The rules (yes, there are rules) of the game are as follows: Each player is outfitted in light body armour, helmets and rollerblades (except for one player on each team who gets a motorcycle instead of 'blades). The track is a figure-eight, with a ramp and a jump over the middle. A target sits to the audience-side of the middle of the crossover. A solid-steel ball is shot out along the the track, and must be picked up and carried through a complete circuit of the track (including the ramp) before being hurled at the target at a high velocity. Hitting other players is only allowed to dislodge the ball from their control. Fouls are met with time in the penalty box - not that there are many fouls called.

Frenetic and violent, the action sequences in this movie are not unlike the strobe-light effects at a rave, combined with some pretty heavy bass-driven music ("The audience is now deafened") to create a raw energy-filled synergy that makes you want to jump over barriers and start a riot. The games move quickly (don't blink!), but with good pacing. Outside of the games, there are also some great car-chase and high-speed motorcycle scenes for the speed-freak in all of us. Add a little gun-play, and you've got yourself a great action flick!

I actually did enjoy this movie, despite the onionskin-thin plot, and amazingly weak character development (our introduction to most characters is combined with an inset shot of their bio - and that was about all we ever learn about them). The action sequences more than make up for it by dominating the movie to the point that you almost don't notice the minimalist plot. One of the things I really enjoyed (besides the visually appealing Rebecca Romijn-Stamos also known as Mystique in the box-office smash X-Men), were the costumes of the players. Each team had its own uniform colours and each player's helmet was customized for them, making the players look both unified and unique at the same time.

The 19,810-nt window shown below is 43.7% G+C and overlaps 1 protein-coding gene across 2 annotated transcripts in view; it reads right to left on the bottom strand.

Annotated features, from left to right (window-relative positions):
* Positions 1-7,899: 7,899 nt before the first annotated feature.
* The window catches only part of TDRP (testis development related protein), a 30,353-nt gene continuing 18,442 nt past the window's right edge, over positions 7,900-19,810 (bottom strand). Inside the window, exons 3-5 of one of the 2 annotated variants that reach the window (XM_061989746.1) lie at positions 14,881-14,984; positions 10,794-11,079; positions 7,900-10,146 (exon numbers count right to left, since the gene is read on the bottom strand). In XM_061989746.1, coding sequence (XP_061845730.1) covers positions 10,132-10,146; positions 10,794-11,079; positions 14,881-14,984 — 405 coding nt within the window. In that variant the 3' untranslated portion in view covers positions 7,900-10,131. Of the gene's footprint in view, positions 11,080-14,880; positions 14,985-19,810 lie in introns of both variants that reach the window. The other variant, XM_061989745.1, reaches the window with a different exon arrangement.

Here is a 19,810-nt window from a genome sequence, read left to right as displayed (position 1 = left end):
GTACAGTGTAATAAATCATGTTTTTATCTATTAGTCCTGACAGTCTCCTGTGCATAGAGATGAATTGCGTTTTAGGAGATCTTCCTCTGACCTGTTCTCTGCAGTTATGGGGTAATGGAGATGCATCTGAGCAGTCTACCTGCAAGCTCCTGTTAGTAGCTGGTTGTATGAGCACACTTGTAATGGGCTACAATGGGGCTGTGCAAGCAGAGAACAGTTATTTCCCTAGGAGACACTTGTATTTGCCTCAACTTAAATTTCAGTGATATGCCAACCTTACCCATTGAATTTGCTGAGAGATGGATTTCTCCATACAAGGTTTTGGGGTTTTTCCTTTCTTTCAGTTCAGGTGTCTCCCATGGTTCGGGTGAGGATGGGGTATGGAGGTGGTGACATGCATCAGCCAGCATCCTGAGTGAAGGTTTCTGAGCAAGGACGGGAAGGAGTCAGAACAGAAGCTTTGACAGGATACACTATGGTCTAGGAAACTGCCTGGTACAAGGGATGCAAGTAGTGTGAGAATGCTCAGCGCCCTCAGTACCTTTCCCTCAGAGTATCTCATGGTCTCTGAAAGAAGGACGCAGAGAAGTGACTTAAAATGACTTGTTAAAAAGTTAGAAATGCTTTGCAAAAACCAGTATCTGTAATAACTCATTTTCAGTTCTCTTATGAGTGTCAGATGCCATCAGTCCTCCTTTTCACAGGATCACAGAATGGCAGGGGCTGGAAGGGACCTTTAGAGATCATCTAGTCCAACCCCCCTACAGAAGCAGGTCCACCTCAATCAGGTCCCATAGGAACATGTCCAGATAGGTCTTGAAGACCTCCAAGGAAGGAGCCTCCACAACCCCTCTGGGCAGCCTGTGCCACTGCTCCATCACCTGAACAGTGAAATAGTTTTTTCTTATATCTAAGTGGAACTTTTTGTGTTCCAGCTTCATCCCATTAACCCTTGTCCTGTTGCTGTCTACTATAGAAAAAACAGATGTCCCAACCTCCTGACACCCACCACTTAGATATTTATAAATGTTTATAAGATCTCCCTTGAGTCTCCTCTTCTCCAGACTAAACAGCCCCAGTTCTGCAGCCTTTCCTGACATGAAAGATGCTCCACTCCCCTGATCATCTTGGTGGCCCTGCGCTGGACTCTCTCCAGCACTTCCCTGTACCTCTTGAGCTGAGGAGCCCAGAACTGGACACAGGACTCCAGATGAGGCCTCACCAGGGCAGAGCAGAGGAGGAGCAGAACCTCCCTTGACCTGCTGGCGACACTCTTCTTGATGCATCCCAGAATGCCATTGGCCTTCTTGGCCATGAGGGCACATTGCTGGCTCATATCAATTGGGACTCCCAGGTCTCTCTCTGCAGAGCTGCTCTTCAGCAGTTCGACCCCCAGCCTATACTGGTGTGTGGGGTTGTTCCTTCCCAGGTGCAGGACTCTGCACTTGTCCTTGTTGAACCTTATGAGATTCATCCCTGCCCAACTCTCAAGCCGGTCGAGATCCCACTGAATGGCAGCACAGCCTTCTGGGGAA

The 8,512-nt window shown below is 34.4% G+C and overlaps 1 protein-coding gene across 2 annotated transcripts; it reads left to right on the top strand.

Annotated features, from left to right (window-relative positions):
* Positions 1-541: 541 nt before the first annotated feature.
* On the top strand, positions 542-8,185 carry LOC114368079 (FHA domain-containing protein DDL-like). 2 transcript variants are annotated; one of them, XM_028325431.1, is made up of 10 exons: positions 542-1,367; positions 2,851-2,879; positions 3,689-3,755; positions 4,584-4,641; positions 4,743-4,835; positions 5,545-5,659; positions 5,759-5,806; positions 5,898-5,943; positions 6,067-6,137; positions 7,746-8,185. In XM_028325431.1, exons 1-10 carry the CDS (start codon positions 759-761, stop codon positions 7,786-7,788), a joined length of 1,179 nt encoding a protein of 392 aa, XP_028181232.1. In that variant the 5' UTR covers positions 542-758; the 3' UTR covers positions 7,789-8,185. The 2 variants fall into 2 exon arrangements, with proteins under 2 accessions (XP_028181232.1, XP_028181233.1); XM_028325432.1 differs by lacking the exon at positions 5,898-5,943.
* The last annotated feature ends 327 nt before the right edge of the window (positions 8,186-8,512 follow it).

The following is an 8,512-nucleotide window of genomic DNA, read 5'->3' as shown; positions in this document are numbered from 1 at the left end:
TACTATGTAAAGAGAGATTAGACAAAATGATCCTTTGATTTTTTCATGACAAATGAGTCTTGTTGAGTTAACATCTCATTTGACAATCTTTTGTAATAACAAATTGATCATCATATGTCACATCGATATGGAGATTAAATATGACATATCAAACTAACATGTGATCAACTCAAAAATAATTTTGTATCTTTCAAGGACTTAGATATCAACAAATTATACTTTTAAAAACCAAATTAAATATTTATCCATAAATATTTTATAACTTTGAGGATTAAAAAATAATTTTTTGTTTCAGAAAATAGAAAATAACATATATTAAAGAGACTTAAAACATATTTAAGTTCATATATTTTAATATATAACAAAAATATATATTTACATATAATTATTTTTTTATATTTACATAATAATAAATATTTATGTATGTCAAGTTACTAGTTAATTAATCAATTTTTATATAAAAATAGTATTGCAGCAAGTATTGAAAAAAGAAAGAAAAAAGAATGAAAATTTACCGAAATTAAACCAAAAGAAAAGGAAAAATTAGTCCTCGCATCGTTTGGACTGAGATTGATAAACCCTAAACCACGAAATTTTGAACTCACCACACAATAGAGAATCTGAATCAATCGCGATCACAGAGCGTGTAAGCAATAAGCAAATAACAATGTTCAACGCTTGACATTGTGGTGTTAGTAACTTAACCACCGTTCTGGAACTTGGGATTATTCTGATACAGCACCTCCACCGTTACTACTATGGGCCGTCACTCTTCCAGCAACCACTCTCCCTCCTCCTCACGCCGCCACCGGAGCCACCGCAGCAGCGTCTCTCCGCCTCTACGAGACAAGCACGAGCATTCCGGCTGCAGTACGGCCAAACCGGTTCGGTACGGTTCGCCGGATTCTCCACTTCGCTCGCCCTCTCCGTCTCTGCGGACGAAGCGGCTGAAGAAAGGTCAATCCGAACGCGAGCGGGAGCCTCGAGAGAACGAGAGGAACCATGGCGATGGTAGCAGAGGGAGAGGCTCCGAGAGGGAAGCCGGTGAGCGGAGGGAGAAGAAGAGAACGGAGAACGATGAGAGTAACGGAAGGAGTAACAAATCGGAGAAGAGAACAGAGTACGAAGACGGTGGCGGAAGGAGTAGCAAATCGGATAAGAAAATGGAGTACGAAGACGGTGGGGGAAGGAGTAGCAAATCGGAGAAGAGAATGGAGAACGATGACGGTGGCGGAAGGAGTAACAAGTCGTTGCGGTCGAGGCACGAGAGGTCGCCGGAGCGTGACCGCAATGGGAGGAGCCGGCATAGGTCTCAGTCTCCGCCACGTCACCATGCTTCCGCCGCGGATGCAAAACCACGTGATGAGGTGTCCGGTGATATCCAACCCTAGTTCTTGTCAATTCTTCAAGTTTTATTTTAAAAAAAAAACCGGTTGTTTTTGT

Keanu Reeves-lookalike Chris Klein, (also known for his role as Oz in American Pie) made a great "All-American boy" character, but still manages to be serious enough to believe during the finale, and he has great support from LL Cool J - who puts in a surprisingly good performance as the team captain. Jean Reno, the seductively evil villain from Mission Impossible also puts in a great performance as the team owner - equal parts charm and sleaze, shaken not stirred. The other entertainment comes from the only real narration we get - the near-constant patter of the sportscaster, who I could have sworn was played by a chubby Paul Rodriguez, but according to IMDB was actually Guy Ale.

If you haven't seen this at the theatre, it's not going to kill you - there are no Academy Award-winning performances here. On the other hand, the action makes it well worth the price of a rental.